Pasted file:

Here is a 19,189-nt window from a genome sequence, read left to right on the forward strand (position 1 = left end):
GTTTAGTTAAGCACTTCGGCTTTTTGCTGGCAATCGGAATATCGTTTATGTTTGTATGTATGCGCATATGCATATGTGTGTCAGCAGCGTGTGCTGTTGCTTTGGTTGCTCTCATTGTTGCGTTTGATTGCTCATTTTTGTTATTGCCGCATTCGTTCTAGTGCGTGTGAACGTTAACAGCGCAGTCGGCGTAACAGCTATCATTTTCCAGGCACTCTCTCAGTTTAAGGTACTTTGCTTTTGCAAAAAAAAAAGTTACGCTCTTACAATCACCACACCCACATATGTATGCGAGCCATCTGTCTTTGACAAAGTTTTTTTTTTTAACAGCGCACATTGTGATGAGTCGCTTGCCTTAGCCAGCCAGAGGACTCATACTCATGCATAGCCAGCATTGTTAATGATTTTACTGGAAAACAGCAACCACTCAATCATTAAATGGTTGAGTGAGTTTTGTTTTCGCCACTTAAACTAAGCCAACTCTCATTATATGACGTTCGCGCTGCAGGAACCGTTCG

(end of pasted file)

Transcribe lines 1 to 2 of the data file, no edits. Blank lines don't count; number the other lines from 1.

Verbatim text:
Here is a 19,189-nt window from a genome sequence, read left to right on the forward strand (position 1 = left end):
GTTTAGTTAAGCACTTCGGCTTTTTGCTGGCAATCGGAATATCGTTTATGTTTGTATGTATGCGCATATGCATATGTGTGTCAGCAGCGTGTGCTGTTGCTTTGGTTGCTCTCATTGTTGCGTTTGATTGCTCATTTTTGTTATTGCCGCATTCGTTCTAGTGCGTGTGAACGTTAACAGCGCAGTCGGCGTAACAGCTATCATTTTCCAGGCACTCTCTCAGTTTAAGGTACTTTGCTTTTGCAAAAAAAAAAGTTACGCTCTTACAATCACCACACCCACATATGTATGCGAGCCATCTGTCTTTGACAAAGTTTTTTTTTTTAACAGCGCACATTGTGATGAGTCGCTTGCCTTAGCCAGCCAGAGGACTCATACTCATGCATAGCCAGCATTGTTAATGATTTTACTGGAAAACAGCAACCACTCAATCATTAAATGGTTGAGTGAGTTTTGTTTTCGCCACTTAAACTAAGCCAACTCTCATTATATGACGTTCGCGCTGCAGGAACCGTTCG